NEW YORK (AP) — A search was underway Monday for a gunman who has been stalking homeless men sleeping on the streets of Washington, D.C., and New York City, fatally shooting two people and wounding three more in less than two weeks.
Police released surveillance photographs of the suspected gunman late Sunday, including one in which the hooded man can be seen holding a pistol in a blue glove.
The killer's motive — if any — was unknown and authorities turned their attention Monday to trying to offer what protections they could to homeless people who might become targets.
New York Mayor Eric Adams said police officers and homeless outreach teams would focus on finding unhoused people in the subways and other locations and would urge them to seek refuge at city-owned shelters.
“The case is a clear and horrific intentional act of taking the life of someone, it appears, because he was homeless,” Adams said at a news conference late Sunday. “Two individuals were shot while sleeping on the streets, not committing a crime but sleeping on the streets.”
In Washington, city outreach workers were passing out flyers among the homeless population, urging people to “be vigilant” and featuring multiple pictures of the suspect.
“Our shelters have space and are ready to welcome residents needing a place to stay," the flyers stated.
The latest violence underscored the urgency to get the homeless off the streets and into safe housing, said Jacquelyn Simone, the policy director for the Coalition for the Homeless in New York City.
“The reason that these people were attacked is because they didn’t have that safety of permanent housing," she said. “And that’s why we really need to use these tragedies as an opportunity to redouble our efforts to ensure that people have a better option than the streets where they’re exposed to both the elements as well as people who might wish to do them harm.”
Simone and other advocates for the homeless called on the city to use vacant hotel rooms for temporary shelter for those who would rather stay on the streets rather than opt in dormitory-style housing.
The earliest known shooting happened at around 4 a.m. on March 3 in Washington D.C., police said, when a man was shot and wounded in the city's Northeast section. A second man was wounded on March 8, just before 1:30 a.m.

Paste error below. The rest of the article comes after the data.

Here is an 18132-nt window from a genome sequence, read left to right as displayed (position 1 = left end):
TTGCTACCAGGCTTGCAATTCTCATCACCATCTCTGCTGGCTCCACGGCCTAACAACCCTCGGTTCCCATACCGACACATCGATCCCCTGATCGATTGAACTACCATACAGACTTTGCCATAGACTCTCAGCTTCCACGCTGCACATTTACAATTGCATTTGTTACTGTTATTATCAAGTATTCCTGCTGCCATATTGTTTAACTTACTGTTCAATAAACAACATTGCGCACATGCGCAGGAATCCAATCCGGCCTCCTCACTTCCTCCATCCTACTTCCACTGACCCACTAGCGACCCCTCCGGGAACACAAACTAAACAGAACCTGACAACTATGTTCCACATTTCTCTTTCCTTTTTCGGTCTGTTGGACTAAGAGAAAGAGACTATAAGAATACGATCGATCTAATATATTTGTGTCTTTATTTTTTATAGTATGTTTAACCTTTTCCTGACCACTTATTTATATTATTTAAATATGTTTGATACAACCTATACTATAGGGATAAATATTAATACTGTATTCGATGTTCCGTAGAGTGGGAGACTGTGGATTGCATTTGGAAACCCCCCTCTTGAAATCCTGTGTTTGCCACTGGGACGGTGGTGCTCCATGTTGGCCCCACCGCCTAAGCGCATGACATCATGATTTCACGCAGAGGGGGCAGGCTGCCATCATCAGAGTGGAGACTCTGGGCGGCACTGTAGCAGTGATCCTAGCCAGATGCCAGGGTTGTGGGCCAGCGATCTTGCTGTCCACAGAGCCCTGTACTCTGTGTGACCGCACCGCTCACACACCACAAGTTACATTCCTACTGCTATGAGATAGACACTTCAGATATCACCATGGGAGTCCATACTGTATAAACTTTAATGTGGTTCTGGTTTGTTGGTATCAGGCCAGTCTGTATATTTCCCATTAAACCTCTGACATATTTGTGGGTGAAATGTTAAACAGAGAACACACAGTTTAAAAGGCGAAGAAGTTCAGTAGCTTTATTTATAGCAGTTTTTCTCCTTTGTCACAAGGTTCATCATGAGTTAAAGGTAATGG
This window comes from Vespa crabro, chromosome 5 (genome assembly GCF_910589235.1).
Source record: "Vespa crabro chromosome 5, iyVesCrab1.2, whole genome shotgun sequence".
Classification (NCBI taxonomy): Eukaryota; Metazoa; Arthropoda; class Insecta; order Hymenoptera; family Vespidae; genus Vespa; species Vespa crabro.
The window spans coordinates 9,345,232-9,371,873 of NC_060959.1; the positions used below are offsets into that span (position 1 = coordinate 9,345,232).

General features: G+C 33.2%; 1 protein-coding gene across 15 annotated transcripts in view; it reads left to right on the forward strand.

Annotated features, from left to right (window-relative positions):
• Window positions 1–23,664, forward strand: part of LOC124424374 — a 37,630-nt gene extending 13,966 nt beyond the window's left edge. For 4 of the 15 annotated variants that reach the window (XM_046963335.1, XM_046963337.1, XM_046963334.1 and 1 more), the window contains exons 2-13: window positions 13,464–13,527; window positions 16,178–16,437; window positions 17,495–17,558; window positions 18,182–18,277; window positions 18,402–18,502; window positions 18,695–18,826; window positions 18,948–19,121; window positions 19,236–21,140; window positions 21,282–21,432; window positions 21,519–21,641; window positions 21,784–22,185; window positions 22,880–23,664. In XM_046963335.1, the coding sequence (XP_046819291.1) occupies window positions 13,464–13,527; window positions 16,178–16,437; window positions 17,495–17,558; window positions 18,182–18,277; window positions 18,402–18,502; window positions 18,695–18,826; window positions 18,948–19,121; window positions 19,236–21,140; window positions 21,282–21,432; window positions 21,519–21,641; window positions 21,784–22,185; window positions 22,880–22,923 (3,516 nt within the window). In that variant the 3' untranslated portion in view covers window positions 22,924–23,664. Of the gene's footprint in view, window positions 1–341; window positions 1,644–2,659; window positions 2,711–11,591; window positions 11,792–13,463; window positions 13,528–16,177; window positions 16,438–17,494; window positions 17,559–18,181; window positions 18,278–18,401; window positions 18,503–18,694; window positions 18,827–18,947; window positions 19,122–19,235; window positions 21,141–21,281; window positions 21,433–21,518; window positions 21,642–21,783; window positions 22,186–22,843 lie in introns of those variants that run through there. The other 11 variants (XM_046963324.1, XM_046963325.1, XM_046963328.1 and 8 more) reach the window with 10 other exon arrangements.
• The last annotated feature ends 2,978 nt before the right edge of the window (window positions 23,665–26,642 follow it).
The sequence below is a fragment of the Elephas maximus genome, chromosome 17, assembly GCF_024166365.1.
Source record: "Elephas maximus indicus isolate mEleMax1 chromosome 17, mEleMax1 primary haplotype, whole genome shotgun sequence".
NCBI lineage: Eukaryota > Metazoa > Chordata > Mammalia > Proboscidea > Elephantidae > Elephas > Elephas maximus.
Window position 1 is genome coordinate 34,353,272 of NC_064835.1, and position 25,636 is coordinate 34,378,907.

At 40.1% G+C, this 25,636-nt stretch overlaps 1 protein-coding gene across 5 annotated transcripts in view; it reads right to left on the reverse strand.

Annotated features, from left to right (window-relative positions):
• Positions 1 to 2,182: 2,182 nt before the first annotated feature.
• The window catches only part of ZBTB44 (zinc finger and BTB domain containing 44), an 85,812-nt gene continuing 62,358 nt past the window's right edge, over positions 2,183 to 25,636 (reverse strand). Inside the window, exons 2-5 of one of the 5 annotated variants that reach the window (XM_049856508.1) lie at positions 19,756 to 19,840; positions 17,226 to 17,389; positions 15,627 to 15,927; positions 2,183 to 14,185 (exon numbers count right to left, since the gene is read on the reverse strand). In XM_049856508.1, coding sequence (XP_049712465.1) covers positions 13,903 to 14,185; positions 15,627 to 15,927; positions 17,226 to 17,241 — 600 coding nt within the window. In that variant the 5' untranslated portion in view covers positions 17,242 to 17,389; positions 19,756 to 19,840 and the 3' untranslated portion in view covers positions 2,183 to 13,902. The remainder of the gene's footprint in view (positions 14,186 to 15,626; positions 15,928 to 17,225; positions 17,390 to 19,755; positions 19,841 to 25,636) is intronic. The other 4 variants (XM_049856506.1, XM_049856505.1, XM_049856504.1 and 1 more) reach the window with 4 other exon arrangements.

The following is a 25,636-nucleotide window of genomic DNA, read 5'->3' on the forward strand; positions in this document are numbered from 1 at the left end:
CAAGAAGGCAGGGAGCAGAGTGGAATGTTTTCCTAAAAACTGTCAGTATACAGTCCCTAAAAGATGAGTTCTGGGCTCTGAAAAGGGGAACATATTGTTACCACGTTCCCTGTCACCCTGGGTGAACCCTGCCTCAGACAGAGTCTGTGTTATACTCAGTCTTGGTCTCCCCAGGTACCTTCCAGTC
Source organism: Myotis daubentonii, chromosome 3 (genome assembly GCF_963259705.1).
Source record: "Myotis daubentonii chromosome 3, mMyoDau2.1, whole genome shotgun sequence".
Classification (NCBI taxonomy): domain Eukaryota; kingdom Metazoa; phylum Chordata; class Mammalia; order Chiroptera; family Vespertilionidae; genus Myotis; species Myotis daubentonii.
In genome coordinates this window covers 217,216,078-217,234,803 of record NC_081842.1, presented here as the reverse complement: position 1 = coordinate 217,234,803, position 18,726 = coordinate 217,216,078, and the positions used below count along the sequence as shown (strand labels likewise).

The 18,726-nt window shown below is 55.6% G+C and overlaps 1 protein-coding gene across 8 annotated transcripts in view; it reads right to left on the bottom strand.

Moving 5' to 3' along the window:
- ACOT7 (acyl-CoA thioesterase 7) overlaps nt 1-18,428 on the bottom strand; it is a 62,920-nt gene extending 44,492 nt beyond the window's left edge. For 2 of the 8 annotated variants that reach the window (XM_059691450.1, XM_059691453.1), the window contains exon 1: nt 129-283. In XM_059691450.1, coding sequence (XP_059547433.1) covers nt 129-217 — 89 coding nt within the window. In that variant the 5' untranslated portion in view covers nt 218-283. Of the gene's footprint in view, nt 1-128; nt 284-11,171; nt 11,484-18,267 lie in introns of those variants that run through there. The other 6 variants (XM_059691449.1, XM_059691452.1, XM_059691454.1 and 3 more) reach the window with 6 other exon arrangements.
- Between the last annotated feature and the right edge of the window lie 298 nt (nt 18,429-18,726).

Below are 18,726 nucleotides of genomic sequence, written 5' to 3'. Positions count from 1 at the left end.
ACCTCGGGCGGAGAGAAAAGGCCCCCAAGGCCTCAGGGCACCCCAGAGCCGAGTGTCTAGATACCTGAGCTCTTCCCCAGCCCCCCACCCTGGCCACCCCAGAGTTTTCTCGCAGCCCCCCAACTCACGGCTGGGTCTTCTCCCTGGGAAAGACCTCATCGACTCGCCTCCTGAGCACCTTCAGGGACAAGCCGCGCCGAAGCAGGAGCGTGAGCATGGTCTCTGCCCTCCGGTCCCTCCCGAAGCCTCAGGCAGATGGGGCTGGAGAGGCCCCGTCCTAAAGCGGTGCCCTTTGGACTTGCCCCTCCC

At 3 a.m. the next day, March 9, police and firefighters found a dead man inside a burning tent. A subsequent autopsy revealed that the man had died of multiple stab and gunshot wounds.
The killer then apparently traveled north to New York City, police said.
At 4:30 a.m. Saturday, a 38-year-old man sleeping on the street in Manhattan not far from the entrance to the Holland Tunnel was shot in his right arm as he slept.
The victim screamed and the gunman fled, police said.
About 90 minutes later, the gunman fatally shot another man on Lafayette Street in SoHo, police said. The man's body was found in his sleeping bag just before 5 p.m. Saturday.
“Any one of us who’s homeless could have went to that same situation,” said Kess Abraham, who fell into homelessness last month.
After finding refuge in parks and other places across Brooklyn and Manhattan, Abraham tried to find help at the Bowery Mission, which houses hundreds of homeless people in its facilities across the city.
He said he was “pained” to learn of “a guy who lived on the streets who probably was minding his own business getting murdered for no reason.”
Joel Castillo, a 24-year-old experiencing a first brush with homelessness who was also at the mission's downtown facility, said more should be done to keep the city's residents safe — homeless or otherwise.
“I don’t know if it’s a police problem, but given the circumstances, the police should actually kind of step up and do a little bit more. I’m not saying that they don’t already do enough,” he said, “but what I am saying is that there should be a lot more measures taken to ensure that the city’s taxpayers are kept safe.”
Police determined the same person committed the attacks based on the similarities of each shooting and evidence recovered from the scenes. The victims were attacked without provocation, police said.
“Obviously, this is a very sobering and evolving story. We don’t have a suspect in custody yet, of course. And so we’re very concerned about the safety of our neighbors who are without homes, and are sleeping outside right now,” said James Winans, the mission's chief executive officer. “It’s very sobering to have experienced this where somebody was killed just three blocks away from our emergency shelter, somebody who was sleeping outdoors.”
Police officials in New York and Washington said they were working swiftly to apprehend a suspect.
The attacks were reminiscent of the beating deaths of four homeless men as they slept on the streets in New York's Chinatown in the fall of 2019. Another homeless man, Randy Santos, has pleaded not guilty to murder charges in those attacks.
A year ago, four people were stabbed in New York City, two fatally, by a man who randomly attacked homeless people in the subway system. That assailant, who was also homeless, is awaiting trial.
New York City's mayor has come under fire for his plan to remove homeless people from the city's subway system by deploying police and mental health workers to keep people from sleeping on trains and subway stations.
Adams has said homelessness was a complicated issue, exacerbated by the pandemic, the economic downturn and mental health challenges.
New York Gov. Kathy Hochul has said the state was working to get more psychiatric beds at hospitals available by increasing the amount of money hospitals receive for having the beds.
By BOBBY CAINA CALVAN and ASHRAF KHALIL Associated Press
Ashraf Khalil reported from Washington, D.C.
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